A “bone fracture” is the medical term for a broken bone. Broken bones in children are a bit trickier to manage than broken bones in adults because of kids’ growth plates. 

What the Heck are Those? Growth plates are areas of cartilage at the ends of each bone. They’re important because they allow bones to grow longer.  After a child goes through puberty, his/her growth plates fuse, signaling that he/she is done growing.

Doctors are super protective of growth plates and get all worked up if something like a bone break (aka a fracture) threatens to disrupt them. Why? Because a fracture of the growth plate can cause the affected limb to grow improperly and appear crooked or shorter than the opposite limb.

Although broken bones aren’t super common in toddlers, they need to be treated and managed by an orthopedic specialist (aka a bone doctor).

In this article, we’ll talk about the different types of fractures in kids, the signs that your child (might) need an X-ray, and how to care for a cast.

Fractures in Kids

There are 2 Main Types of Fractures in Kids:

1. Simple Fractures (aka “Closed Fractures”): Simple fractures are straightforward breaks in the bone. When there’s a simple fracture, the skin remains intact (meaning the broken bone doesn’t come through the skin).

2. Compound Fractures (aka “Open Fractures”): Compound fractures are bad breaks in which the end of the broken bone pokes through the skin. This type of fracture looks pretty gnarly and has a greater risk of getting infected than a simple fracture. Compound fractures must be treated with surgery.

Insider Info: A “displaced” fracture is a fracture in which the pieces of the fractured bone don’t line up properly. Displaced fractures can be either simple fractures OR compound fractures.

You Mentioned Something About Growth Plates and Fractures. Tell Me More…

As discussed above, each bone has 2 growth plates (one on either end), which enable the bone to grow longer. 15-30% of all childhood fractures involve the growth plate.1 Most aren’t serious, though, and don’t interfere with the growth of the affected body part.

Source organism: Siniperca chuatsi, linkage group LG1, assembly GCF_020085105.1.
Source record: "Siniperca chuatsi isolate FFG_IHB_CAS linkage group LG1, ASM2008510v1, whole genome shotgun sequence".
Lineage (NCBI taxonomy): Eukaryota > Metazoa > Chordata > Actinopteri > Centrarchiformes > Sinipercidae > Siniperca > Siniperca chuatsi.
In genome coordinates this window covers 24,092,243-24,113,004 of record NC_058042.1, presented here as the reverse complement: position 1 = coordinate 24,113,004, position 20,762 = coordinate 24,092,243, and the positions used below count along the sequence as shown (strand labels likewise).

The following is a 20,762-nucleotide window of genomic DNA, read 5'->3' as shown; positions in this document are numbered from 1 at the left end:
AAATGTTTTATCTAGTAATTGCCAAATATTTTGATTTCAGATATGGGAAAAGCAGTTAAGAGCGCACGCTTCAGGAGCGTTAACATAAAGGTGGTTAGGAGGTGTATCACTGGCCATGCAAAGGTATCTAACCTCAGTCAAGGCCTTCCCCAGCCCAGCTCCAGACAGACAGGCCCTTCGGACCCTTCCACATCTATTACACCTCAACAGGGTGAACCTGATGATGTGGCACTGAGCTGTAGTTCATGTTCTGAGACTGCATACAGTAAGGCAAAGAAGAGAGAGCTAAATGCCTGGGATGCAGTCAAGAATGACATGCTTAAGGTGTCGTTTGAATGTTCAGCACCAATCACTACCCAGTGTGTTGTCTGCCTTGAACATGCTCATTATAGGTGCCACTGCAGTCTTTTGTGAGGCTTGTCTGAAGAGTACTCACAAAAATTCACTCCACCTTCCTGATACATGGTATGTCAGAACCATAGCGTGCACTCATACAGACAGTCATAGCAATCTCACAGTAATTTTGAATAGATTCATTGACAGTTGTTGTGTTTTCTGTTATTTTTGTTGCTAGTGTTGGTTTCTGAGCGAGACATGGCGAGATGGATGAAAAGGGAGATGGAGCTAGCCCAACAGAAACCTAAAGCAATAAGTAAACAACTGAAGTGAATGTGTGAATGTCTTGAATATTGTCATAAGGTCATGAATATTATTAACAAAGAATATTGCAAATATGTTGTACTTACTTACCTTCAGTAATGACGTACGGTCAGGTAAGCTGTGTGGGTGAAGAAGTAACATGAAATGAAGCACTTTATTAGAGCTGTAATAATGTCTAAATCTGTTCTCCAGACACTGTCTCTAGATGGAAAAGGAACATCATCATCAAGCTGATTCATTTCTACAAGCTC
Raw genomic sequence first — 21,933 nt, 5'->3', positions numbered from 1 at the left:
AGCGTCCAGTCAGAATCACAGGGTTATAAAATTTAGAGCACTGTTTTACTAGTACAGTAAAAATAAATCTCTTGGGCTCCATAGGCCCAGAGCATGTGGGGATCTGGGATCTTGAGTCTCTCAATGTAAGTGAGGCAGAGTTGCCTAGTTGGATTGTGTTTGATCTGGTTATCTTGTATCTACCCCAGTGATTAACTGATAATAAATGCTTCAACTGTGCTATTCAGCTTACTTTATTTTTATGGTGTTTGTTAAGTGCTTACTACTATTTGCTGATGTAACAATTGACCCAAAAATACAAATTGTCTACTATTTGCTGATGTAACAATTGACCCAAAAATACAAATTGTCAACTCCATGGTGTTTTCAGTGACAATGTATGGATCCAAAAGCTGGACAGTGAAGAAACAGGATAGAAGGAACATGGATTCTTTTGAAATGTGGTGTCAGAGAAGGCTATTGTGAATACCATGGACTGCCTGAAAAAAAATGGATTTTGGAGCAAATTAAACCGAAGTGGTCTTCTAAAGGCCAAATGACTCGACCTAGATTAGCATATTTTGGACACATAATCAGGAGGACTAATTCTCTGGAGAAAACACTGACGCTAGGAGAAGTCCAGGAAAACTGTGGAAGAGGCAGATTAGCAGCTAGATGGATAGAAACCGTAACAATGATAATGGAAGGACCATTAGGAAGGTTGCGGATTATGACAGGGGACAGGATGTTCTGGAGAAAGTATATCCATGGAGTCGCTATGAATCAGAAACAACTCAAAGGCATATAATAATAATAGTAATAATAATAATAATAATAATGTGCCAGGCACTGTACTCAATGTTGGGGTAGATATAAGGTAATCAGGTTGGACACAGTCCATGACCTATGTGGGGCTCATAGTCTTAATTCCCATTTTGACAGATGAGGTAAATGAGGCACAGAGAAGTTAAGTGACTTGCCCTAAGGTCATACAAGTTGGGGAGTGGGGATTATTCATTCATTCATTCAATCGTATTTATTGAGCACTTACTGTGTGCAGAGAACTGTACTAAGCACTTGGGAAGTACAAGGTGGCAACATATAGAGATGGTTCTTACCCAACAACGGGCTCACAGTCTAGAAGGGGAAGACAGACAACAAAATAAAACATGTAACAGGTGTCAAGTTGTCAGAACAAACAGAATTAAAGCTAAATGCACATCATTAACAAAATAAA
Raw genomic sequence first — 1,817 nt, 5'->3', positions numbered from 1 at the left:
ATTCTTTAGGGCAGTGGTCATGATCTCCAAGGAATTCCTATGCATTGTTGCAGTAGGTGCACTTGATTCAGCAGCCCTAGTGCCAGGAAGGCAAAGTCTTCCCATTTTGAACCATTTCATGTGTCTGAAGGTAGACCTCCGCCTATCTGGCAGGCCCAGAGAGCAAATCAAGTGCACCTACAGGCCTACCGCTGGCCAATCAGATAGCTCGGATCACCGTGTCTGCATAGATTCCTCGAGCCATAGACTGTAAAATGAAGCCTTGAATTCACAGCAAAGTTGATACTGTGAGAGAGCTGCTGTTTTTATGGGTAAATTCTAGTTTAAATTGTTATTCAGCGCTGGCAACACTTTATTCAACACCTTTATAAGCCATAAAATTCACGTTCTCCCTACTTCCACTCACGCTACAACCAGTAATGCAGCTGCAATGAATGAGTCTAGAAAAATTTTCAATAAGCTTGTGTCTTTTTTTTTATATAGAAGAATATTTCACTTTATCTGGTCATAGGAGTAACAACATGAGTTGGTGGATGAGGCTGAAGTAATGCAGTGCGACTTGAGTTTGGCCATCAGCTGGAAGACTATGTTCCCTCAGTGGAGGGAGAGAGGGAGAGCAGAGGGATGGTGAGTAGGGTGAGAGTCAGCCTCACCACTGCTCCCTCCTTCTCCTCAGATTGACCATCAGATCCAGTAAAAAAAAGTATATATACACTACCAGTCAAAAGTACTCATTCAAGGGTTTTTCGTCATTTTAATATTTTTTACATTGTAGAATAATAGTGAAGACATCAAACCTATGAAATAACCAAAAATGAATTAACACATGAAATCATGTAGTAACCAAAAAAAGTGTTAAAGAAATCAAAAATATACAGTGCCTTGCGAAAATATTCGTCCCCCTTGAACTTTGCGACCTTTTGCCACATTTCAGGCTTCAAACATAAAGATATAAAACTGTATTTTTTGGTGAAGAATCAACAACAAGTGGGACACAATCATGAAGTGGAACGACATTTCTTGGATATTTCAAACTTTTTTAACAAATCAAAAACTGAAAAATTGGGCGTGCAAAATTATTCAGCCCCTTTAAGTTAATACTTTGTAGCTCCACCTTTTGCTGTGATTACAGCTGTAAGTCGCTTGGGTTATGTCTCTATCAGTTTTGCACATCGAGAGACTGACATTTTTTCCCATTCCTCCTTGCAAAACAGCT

Insider Info:

  • The “Salter-Harris Fracture Classification System” is a fancy rating scale that ranks growth plate fractures by severity.
  • A Salter-Harris Type 1 fracture represents a minor growth-plate fracture, whereas a Salter-Harris Type 5 fracture is the most severe. Fortunately, Salter-Harris Type 5 fractures aren’t all that common.
  • If your child breaks a bone and the fracture goes through the growth plate, the doctor will let you know. This info won’t necessarily change the way the doctor manages the fracture, but it will dictate how careful your child needs to be during the healing process (and how psycho you need to be about shadowing him/her). As you can imagine, it’s often tough for toddlers (even ones with broken bones and casts) to follow the rules and take it easy during the recovery process.

What are the Symptoms of a Fracture?

If your toddler takes a spill and cries and holds his/her arm or leg afterwards, you may worry about a broken bone. It can be tough, however, to tell the extent of a musculoskeletal injury just by looking at the limb. Here are a few tips to help you determine when an X-ray might be necessary.

The Top 6 Signs That Your Child (Might) Need an X-Ray:


1. Has Prolonged Crying and Pain. Expect your child to cry after an injury, but don’t expect the crying to go on and on.

2. Refuses to Move the Limb.

Insider Info: Kids are sometimes afraid to move their injured limb because they “remember” the pain they felt when they hurt it and don’t want to revisit that pain. Without forcing it, try to distract your child or give him/her a fun incentive to use the affected limb. If he/she still refuses to use it, you might have a fracture on your hands.

3. Refuses to Walk or Limps When He/She Walks.

4. Has Major Bruising and Swelling at the Site of the Injury.

5. Has a Limb That “Looks” Broken (i.e. That’s at a Weird Angle After the Injury).

6. Had a “Mechanism of Injury” That Often Results in Broken Bones.

For example, falling on an outstretched hand while trying to break a fall is a common cause of wrist fractures in kids.

Insider Info: If a child 2 years (or older) hurts his/her ankle, the doctor will use the “Ottawa Ankle Rules” to determine if he/she needs an X-ray. These rules take into account the location of the pain and the child’s ability to bear weight on the injured ankle.